Does Posting Things to Twitter Make You a Journalist?

There’s been a lot of discussion about what the U.S. military strike on Osama bin Laden’s compound says about the state of the media today, and the latest debate is whether Sohaib Athar — the Pakistani resident who live-tweeted the raid — is a journalist or not. SF Weekly blogger Dan Mitchell is pretty convinced that he is not, but there are some pretty powerful arguments to be made that he is — that Athar represents a new kind of quasi-journalist, or what some call a “citizen journalist.” The bottom line is that journalism as we know it has been unbundled into its component parts, and virtually anyone has the ability to perform some or all of those functions now. We are still grappling with what that means, but it’s happening.

Mitchell seems particularly incensed that Steve Myers from the Poynter Institute refers to Athar — a computer programmer living in Abbottabad, whose Twitter handle is @ReallyVirtual — as a citizen journalist. Mitchell (whose bio notes he has worked for “nearly every media organization in the world” including Fortune (s twx), The New York Times (s nyt) and National Public Radio) says that “wondering on Twitter why there are helicopters flying around your neighborhood isn’t journalism.”

That much is true, otherwise virtually everyone who posts something to Twitter would be a de facto journalist — and not even the most utopian social-media advocate would argue that, I don’t think. But as Steve Myers points out in an exhaustively well-researched response to Mitchell at the Poynter website, there are a number of very good reasons for describing Athar as a journalist, and for describing what he did as journalism. Because Athar did far more than just idly wonder what those noises were near his house, and he did far more than just describe them. As Myers notes, he also:

  • Answered questions from others seeking information.
  • Acted as a conduit for information, sharing what he knew as he learned it.
  • Sought reports from news sources and shared them.
  • Traded what he had heard with others to figure out what was going on.
  • Analyzed what was happening.

In many ways, what Athar did was pretty much the same thing that NPR digital strategist and prolific Twitter user Andy Carvin has been doing in reporting on the protests and revolutions in Egypt and Libya — a process that also involves curating other people’s tweets, reporting from sources, verifying and authenticating information, and so on. Although Athar may only have done it once, and the depth of his reporting isn’t even in the same category, what he did is functionally identical. It’s not that different from what freelance “stringers” for wire services used to do, except they can now publish themselves (Athar has since posted video of the bin Laden compound on fire).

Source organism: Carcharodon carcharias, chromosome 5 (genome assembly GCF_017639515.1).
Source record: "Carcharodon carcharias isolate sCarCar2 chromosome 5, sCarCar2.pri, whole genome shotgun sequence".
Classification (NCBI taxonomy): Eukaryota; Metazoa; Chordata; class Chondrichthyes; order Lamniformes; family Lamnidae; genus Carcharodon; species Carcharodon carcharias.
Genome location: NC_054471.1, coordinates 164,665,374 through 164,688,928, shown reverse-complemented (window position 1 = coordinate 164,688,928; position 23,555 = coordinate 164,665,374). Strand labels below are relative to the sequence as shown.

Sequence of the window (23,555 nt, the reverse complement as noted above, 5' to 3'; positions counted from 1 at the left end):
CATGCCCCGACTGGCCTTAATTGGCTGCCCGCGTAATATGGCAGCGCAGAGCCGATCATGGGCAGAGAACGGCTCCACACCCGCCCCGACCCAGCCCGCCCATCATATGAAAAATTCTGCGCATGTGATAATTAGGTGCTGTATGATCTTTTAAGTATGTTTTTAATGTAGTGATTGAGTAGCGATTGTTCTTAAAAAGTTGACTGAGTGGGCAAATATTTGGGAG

In a comment on the Poynter piece, Carvin calls what Athar did “random acts of journalism,” which is as good a phrase as any. And Jeff Sonderman, the managing editor of Washington local-news site notes in a comment that journalism isn’t actually even a profession per se, since those who practice it don’t have to be approved by any kind of official body, or show that they have any kind of specific training from an accredited institution; they just do it. That’s part of what makes it so difficult to define.

Did Athar have the resources at hand that Wolf Blitzer on CNN had, to analyze and interpret the attack, or the 3-D virtual displays to replay the raid, or the sources at the White House to describe the Navy SEALs who carried it out? Obviously not. But as a resident of the area, he had plenty of useful information about that part of Pakistan — enough to correct some of the errors that many other traditional journalists and media sources were reporting, as Myers points out in his piece.

Whatever you want to call it, collecting and reporting information, putting it in context and then distributing that to others is journalism, whether Athar went to Columbia or not.

Thanks to Twitter and the power of the network, the Pakistani IT consultant was a part of the new ecosystem of news, just as Janis Krums was when he posted a photo of Flight 1549 in the middle of the Hudson (s lcc), and just as protesters in Tahrir Square have been as they report on events there. Is that all journalism consists of? Of course not. All those facts and reports need to be understood in context, and made part of a larger picture. Even Athar didn’t know that what he was reporting was connected to Osama bin Laden (although he started to suspect when he heard about Obama’s speech).

But the more that people like Dan Mitchell try to define the concept of journalism narrowly enough to exclude people like Athar, the more they reduce the actual practice of journalism. If you make the argument that what the Pakistani IT consultant did was simply “reporting” but not actual journalism, then you instantly discredit all the battlefield and foreign reporting that consists of virtually the exact same kind of behavior.

Why don’t journalists want to admit that others can now perform many of the same functions they do, given these new tools? Because that means that anyone with a Twitter account or a blog is competition. But that is the reality — and journalists of all kinds had better start getting used to the idea, instead of trying to define their way out of it.

Thumbnail photo courtesy of Flickr users George Kelly and Yan Arief